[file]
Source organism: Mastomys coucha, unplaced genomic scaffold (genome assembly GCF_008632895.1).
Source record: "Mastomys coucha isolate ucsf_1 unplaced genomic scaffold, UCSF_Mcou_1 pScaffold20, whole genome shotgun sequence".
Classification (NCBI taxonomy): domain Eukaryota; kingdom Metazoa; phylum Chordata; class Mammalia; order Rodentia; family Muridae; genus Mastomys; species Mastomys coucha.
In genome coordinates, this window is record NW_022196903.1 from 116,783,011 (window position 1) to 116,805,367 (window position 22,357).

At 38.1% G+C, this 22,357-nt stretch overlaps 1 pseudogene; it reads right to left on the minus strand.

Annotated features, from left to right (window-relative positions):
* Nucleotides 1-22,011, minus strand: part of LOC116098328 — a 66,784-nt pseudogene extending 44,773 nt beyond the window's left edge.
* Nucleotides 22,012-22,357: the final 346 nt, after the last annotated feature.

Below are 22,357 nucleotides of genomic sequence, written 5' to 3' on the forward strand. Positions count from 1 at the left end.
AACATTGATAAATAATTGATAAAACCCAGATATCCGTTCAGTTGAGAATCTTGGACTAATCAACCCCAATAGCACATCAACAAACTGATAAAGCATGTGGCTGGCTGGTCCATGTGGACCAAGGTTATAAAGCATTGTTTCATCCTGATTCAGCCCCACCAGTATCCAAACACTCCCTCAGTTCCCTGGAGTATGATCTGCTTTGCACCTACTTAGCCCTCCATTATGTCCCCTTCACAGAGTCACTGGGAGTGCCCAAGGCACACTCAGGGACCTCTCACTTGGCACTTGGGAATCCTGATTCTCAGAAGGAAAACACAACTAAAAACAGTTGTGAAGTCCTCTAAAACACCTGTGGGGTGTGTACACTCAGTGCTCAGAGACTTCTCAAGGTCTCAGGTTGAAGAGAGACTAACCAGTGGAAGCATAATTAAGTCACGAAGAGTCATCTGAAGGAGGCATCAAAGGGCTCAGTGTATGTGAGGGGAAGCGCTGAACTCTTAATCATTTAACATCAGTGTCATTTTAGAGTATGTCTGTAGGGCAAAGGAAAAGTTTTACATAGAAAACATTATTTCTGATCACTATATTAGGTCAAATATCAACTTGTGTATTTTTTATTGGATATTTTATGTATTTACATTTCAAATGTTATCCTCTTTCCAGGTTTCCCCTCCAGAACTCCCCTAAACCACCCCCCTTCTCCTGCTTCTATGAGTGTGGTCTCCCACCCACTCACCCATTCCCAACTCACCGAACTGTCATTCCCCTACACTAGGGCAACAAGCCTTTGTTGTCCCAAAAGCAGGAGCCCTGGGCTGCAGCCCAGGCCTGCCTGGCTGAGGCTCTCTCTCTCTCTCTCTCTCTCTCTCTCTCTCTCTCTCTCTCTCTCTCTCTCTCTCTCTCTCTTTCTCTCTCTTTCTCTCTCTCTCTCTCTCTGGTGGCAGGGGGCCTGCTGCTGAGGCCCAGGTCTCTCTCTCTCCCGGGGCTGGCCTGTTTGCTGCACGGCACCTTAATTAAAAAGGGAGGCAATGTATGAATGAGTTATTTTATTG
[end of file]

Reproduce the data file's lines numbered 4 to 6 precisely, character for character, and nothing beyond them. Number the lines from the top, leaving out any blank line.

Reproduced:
In genome coordinates, this window is record NW_022196903.1 from 116,783,011 (window position 1) to 116,805,367 (window position 22,357).

At 38.1% G+C, this 22,357-nt stretch overlaps 1 pseudogene; it reads right to left on the minus strand.

Annotated features, from left to right (window-relative positions):